As a sequel to my observations about personalized philosophical argument, here is a quotation from Robert Brandom:
Taking something to be subject to appraisals of its reasons, holding it rationally responsible, is treating it as someone: as one of us (rational beings). This normative attitude toward others is recognition, in the sense of Hegel's central notion of Anerkennung (…). Adopting that attitude is acknowledging a certain kind of community with the one recognized. It is the fellowship of those we acknowledge not only as sentient (a factual matter of biology), but also as sapient (a normative matter of responsibility and authority). It is attributing a kind of rational personhood, treating others as selves, in the sense of knowers and agents, ones who are responsible for their doings and attitudes. What they are principally responsible for is having reasons for those doings and attitudes.
If that were the meaning of those who make personalized arguments in the sense of referring to people rather than arguments (e.g., Platonists rather than Platonism), then philosophical argument would create a community of those who are able and willing to hold certain views on the basis of reasons. The catch is that it is hardly distinguishable whether a someone is not acknowledging a reason or is perhaps able to acknowledge it but not willing to do so. So, if everything goes well, one can be glad to share community with the great minds as well as with the unknown readers (as I am about to do with Robert Brandom and the unknown reader of this note). But what if things go wrong? What if Brandom would be appalled by my adopting his statement? That is, I might have misunderstood him. And what if my audience is unwilling to create some kind of community with me (with my reasoning, to be sure)? Skepticism is ruled out as soon as I shape my arguments in a way that the normativity of my argument (that's Brandom's context) appears to be intrusive. What if things go wrong because I am wrong? Would I commit my audience to err with me? No harm done as long as I appeal to reason alone rather than commitment. The first, second, third person talk in philosophy eludes objectivity through a false personal agreement on allegedly rational argument. In saying "us" Brandom wants to emphasize the structure of commitment that underlies rational argument. But although there is no understanding without commitment to what has been understood, as Michael Polanyi has pointed out, rationality has to be wise in avoiding by all means the appearance of a reversal between reasonability and responsibility: I as a speaker, claiming to have good reasons, do not take you as the reader hostage to my arguments.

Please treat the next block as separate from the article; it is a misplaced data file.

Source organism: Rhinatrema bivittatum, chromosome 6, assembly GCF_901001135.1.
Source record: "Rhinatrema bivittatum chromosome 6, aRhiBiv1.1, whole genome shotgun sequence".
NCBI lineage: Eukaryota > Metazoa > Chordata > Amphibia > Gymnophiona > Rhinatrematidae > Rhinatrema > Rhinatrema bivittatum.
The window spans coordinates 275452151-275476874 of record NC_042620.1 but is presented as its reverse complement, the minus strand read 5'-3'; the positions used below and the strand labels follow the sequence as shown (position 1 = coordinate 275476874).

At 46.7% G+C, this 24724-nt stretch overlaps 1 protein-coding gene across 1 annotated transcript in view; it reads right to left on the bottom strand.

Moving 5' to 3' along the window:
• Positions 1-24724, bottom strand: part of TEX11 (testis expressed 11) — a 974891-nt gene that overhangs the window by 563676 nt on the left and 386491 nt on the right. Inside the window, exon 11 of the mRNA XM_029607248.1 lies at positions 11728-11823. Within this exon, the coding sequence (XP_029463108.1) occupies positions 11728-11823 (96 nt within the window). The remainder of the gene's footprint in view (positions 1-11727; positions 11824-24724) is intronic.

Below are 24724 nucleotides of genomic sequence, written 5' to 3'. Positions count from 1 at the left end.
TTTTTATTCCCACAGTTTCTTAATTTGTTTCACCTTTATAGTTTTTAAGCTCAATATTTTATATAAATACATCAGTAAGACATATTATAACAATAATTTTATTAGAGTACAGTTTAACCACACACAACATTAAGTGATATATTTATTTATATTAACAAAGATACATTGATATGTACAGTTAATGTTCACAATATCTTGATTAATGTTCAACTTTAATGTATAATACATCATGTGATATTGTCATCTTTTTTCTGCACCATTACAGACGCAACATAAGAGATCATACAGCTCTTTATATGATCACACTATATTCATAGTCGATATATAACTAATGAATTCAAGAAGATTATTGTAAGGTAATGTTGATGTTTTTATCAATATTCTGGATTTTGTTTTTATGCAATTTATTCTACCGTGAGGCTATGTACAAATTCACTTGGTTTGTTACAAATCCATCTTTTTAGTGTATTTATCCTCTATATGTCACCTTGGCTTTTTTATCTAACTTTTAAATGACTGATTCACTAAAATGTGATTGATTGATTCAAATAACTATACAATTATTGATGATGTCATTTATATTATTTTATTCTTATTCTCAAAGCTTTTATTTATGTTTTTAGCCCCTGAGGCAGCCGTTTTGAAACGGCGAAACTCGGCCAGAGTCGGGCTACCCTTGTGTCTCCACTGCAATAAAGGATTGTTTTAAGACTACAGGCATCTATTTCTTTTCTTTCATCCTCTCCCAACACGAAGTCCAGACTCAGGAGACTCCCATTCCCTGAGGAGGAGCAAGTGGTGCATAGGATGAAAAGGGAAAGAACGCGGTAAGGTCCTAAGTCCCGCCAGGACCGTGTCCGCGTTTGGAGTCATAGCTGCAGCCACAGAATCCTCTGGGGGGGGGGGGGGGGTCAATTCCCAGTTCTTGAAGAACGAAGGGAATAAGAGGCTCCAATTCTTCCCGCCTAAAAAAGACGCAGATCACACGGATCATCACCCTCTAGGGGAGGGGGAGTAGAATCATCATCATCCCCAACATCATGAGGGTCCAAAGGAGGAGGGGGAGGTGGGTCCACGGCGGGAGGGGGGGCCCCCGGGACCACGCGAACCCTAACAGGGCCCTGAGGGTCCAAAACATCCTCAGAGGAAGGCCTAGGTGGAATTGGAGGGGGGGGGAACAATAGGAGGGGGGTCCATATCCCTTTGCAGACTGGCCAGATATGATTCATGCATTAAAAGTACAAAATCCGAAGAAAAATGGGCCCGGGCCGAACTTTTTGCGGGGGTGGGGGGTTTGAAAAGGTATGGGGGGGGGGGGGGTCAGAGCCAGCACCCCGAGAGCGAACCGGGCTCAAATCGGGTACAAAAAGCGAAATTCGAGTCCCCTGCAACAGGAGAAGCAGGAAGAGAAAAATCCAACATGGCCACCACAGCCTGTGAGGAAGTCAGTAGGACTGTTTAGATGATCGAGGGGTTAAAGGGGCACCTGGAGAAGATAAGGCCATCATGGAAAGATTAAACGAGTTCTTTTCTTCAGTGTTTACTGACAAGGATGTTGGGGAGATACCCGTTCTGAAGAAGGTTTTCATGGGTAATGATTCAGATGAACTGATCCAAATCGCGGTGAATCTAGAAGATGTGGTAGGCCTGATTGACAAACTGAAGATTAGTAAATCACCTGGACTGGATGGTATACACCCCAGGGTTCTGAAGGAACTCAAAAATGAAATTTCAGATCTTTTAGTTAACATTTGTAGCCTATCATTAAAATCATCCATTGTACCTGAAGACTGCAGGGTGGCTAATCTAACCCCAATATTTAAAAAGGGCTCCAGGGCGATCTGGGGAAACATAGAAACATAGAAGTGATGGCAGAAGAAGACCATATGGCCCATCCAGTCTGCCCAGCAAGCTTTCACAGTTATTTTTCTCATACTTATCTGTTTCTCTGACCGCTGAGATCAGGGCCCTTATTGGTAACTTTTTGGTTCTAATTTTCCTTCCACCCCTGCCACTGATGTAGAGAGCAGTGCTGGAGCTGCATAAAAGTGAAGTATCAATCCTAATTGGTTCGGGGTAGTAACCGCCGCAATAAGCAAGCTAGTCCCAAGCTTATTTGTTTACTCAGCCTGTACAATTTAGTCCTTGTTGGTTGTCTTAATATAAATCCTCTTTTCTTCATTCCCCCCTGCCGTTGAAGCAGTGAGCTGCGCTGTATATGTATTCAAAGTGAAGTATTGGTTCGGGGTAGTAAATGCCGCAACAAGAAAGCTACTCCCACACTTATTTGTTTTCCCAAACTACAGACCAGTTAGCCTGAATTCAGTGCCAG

[Robert B. Brandom: Reason in Philosophy. Animating Ideas. Cambridge, Massachusetts:Belknap Press, 2009, p. 3.]